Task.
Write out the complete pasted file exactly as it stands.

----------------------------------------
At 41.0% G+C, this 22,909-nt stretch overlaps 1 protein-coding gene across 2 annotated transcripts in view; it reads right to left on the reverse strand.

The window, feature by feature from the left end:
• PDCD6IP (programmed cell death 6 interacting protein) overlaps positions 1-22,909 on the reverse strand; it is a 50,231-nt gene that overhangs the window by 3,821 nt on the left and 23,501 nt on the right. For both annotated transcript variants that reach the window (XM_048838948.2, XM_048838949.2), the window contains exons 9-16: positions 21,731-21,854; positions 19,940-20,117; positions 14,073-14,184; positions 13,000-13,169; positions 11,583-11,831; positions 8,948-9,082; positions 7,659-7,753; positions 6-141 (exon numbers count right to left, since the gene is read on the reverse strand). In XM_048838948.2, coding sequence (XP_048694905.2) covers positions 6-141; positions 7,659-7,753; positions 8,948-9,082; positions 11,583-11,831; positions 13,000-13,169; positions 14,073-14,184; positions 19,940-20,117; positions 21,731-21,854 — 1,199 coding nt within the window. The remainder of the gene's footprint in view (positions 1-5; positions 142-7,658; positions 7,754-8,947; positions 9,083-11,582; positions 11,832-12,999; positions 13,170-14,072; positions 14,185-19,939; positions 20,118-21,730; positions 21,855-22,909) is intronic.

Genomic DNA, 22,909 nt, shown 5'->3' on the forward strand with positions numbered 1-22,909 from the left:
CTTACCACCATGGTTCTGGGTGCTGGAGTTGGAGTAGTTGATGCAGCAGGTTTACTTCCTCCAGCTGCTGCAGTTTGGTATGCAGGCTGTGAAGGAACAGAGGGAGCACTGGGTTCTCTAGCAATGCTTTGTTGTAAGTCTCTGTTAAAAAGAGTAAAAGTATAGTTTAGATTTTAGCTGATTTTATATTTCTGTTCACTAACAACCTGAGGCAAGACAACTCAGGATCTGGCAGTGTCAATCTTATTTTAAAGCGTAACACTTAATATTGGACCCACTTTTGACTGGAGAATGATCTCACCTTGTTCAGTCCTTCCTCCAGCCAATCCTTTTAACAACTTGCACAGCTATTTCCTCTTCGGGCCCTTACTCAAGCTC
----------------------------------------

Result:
At 41.0% G+C, this 22,909-nt stretch overlaps 1 protein-coding gene across 2 annotated transcripts in view; it reads right to left on the reverse strand.

The window, feature by feature from the left end:
• PDCD6IP (programmed cell death 6 interacting protein) overlaps positions 1-22,909 on the reverse strand; it is a 50,231-nt gene that overhangs the window by 3,821 nt on the left and 23,501 nt on the right. For both annotated transcript variants that reach the window (XM_048838948.2, XM_048838949.2), the window contains exons 9-16: positions 21,731-21,854; positions 19,940-20,117; positions 14,073-14,184; positions 13,000-13,169; positions 11,583-11,831; positions 8,948-9,082; positions 7,659-7,753; positions 6-141 (exon numbers count right to left, since the gene is read on the reverse strand). In XM_048838948.2, coding sequence (XP_048694905.2) covers positions 6-141; positions 7,659-7,753; positions 8,948-9,082; positions 11,583-11,831; positions 13,000-13,169; positions 14,073-14,184; positions 19,940-20,117; positions 21,731-21,854 — 1,199 coding nt within the window. The remainder of the gene's footprint in view (positions 1-5; positions 142-7,658; positions 7,754-8,947; positions 9,083-11,582; positions 11,832-12,999; positions 13,170-14,072; positions 14,185-19,939; positions 20,118-21,730; positions 21,855-22,909) is intronic.

Genomic DNA, 22,909 nt, shown 5'->3' on the forward strand with positions numbered 1-22,909 from the left:
CTTACCACCATGGTTCTGGGTGCTGGAGTTGGAGTAGTTGATGCAGCAGGTTTACTTCCTCCAGCTGCTGCAGTTTGGTATGCAGGCTGTGAAGGAACAGAGGGAGCACTGGGTTCTCTAGCAATGCTTTGTTGTAAGTCTCTGTTAAAAAGAGTAAAAGTATAGTTTAGATTTTAGCTGATTTTATATTTCTGTTCACTAACAACCTGAGGCAAGACAACTCAGGATCTGGCAGTGTCAATCTTATTTTAAAGCGTAACACTTAATATTGGACCCACTTTTGACTGGAGAATGATCTCACCTTGTTCAGTCCTTCCTCCAGCCAATCCTTTTAACAACTTGCACAGCTATTTCCTCTTCGGGCCCTTACTCAAGCTC